Thursday, May 19, 2016

Morley Safer (November 8, 1931 – May 19, 2016)

Morley Safer retired from 60 Minutes last week and today he passed away. More than his many years on CBS's popular Sunday-night magazine show, he will be remembered for this, one of the most honest and important reports from Vietnam in 1965 when the US war there was still relatively young. LBJ wanted CBS to fire Safer for this unvarnished look at American troops calmly burning the village of Cam Ne. You wonder how many young antiwar activists were created watching this episode of CBS News with their parents in living rooms around America that evening.

They moved into the village and they systematically began torching every house — every house as far as I could see, getting people out in some cases, using flame throwers in others. No Vietnamese speakers, by the way, were among the group with the flame thrower. The trooper with the flame thrower was ordered to zap a particular house, and our cameraman, who's Vietnamese — Ha Thuc Can, this wonderful man — put his camera down and said, "Don't do it! Don't do it!" And he walked to the house and then I went with him, and a sergeant came on up. We heard people crying.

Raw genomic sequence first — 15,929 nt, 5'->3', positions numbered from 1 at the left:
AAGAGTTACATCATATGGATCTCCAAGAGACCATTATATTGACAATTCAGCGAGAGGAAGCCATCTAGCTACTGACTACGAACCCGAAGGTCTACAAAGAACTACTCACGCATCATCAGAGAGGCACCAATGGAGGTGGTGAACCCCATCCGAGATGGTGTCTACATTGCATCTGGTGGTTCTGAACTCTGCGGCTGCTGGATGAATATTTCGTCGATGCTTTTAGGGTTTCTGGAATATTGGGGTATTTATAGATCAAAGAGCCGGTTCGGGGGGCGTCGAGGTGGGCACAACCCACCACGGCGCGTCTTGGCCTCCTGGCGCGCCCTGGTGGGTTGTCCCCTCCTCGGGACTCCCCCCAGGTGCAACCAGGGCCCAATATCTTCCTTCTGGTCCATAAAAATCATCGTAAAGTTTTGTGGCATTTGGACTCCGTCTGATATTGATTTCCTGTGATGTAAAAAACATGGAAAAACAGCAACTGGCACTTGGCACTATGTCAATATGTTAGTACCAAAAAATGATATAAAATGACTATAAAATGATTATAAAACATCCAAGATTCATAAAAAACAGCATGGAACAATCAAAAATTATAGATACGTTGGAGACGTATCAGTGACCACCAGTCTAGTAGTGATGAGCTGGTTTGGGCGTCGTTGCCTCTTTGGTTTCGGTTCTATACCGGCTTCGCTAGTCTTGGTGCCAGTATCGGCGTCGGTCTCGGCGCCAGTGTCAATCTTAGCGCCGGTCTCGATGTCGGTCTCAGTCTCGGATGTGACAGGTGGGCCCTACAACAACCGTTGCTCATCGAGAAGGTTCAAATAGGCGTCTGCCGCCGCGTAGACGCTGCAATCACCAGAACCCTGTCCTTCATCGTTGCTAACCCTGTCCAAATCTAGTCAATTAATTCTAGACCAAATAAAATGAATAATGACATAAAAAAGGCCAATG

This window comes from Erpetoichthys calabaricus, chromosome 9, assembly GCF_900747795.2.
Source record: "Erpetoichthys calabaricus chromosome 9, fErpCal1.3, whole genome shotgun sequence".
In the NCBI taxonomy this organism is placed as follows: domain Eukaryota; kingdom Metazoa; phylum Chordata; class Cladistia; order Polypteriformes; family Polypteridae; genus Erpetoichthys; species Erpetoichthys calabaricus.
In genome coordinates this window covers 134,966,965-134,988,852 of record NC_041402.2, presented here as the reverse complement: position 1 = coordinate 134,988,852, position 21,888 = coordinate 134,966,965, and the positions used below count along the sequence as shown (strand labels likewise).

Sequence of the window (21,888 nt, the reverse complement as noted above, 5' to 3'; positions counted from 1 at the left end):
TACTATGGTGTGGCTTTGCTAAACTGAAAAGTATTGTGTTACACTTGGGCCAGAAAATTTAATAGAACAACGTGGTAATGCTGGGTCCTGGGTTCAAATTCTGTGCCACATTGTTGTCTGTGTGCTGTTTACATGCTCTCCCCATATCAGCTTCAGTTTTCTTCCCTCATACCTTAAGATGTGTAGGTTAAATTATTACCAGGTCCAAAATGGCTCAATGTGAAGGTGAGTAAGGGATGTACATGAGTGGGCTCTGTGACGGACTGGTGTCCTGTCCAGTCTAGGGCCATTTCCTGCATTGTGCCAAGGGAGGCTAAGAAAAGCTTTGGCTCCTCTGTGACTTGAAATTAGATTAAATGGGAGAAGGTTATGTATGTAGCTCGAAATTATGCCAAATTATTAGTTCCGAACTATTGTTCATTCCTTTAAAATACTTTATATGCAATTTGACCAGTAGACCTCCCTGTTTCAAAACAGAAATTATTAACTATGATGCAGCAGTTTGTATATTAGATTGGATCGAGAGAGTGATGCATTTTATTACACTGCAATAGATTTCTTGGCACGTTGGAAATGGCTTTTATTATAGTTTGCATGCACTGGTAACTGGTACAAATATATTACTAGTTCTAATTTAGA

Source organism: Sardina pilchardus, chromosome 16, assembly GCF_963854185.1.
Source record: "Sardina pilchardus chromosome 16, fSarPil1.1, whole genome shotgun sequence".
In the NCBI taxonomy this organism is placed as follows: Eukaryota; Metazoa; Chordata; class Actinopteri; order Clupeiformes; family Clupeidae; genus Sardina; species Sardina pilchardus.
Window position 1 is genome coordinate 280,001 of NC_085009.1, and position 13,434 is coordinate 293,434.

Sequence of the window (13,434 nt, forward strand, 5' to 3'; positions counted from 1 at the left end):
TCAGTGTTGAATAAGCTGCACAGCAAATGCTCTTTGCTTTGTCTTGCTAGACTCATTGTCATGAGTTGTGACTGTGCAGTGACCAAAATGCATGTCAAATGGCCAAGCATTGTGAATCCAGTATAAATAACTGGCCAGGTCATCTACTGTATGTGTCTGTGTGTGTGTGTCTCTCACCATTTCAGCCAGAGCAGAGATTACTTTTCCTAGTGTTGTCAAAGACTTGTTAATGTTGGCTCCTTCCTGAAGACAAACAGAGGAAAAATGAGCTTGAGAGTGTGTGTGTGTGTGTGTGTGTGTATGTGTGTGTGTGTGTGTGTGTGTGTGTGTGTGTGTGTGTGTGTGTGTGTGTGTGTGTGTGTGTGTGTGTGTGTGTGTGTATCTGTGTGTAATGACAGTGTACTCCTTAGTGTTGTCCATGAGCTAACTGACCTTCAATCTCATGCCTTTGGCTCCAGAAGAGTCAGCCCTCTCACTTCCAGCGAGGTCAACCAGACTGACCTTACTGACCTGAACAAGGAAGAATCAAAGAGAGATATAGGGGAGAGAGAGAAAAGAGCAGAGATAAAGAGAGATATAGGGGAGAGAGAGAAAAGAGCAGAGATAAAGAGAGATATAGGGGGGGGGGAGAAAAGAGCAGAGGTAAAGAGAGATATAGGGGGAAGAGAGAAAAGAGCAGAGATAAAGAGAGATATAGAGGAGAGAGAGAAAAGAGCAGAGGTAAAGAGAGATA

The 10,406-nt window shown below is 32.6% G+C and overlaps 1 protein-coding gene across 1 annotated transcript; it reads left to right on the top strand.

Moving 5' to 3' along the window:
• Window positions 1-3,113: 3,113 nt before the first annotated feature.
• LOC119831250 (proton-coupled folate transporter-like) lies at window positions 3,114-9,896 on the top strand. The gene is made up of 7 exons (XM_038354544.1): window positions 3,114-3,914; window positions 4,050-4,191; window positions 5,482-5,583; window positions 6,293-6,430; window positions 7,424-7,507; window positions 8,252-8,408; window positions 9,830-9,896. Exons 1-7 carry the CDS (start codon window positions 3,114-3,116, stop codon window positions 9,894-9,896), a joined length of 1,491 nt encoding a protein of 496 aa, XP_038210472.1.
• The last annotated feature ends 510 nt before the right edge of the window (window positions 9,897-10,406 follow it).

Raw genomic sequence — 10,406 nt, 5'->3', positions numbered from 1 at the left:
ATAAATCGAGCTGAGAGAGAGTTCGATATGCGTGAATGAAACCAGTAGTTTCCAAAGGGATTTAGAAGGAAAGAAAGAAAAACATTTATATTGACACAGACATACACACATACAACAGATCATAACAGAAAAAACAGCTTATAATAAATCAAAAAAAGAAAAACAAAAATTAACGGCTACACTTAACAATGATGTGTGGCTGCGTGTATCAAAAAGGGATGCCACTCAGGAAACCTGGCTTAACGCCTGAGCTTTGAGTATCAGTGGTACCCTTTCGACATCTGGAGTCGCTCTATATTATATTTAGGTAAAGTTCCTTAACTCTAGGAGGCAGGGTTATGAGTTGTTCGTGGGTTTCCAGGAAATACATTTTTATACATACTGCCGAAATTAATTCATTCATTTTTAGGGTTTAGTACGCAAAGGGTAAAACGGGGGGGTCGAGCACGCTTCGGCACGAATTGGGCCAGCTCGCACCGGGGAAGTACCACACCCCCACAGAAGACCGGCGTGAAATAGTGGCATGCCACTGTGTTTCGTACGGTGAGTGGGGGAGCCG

Reporters were freer to travel and report in 1965, long before the concept of "embedding" in our 21st-century desert wars made television news readers into more predictable flag wavers.

Rest in Peace Morley.

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